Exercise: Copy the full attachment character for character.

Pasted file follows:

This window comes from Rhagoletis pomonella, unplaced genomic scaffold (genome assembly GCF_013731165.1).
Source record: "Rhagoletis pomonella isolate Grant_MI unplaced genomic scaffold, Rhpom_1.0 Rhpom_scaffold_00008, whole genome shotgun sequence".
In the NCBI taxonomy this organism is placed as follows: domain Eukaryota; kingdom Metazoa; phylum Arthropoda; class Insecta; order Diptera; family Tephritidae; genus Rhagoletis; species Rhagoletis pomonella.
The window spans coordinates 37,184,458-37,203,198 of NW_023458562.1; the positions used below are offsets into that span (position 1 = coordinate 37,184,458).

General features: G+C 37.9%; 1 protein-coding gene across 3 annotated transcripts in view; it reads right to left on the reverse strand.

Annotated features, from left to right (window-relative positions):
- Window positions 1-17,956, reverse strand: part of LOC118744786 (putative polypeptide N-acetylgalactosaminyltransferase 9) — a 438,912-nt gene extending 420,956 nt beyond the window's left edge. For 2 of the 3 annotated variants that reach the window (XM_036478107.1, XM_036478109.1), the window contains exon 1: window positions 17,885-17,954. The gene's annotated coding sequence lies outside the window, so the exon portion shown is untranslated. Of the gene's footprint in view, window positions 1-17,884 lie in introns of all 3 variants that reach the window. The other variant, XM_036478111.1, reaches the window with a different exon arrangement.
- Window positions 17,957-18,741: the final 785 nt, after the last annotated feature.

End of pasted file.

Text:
This window comes from Rhagoletis pomonella, unplaced genomic scaffold (genome assembly GCF_013731165.1).
Source record: "Rhagoletis pomonella isolate Grant_MI unplaced genomic scaffold, Rhpom_1.0 Rhpom_scaffold_00008, whole genome shotgun sequence".
In the NCBI taxonomy this organism is placed as follows: domain Eukaryota; kingdom Metazoa; phylum Arthropoda; class Insecta; order Diptera; family Tephritidae; genus Rhagoletis; species Rhagoletis pomonella.
The window spans coordinates 37,184,458-37,203,198 of NW_023458562.1; the positions used below are offsets into that span (position 1 = coordinate 37,184,458).

General features: G+C 37.9%; 1 protein-coding gene across 3 annotated transcripts in view; it reads right to left on the reverse strand.

Annotated features, from left to right (window-relative positions):
- Window positions 1-17,956, reverse strand: part of LOC118744786 (putative polypeptide N-acetylgalactosaminyltransferase 9) — a 438,912-nt gene extending 420,956 nt beyond the window's left edge. For 2 of the 3 annotated variants that reach the window (XM_036478107.1, XM_036478109.1), the window contains exon 1: window positions 17,885-17,954. The gene's annotated coding sequence lies outside the window, so the exon portion shown is untranslated. Of the gene's footprint in view, window positions 1-17,884 lie in introns of all 3 variants that reach the window. The other variant, XM_036478111.1, reaches the window with a different exon arrangement.
- Window positions 17,957-18,741: the final 785 nt, after the last annotated feature.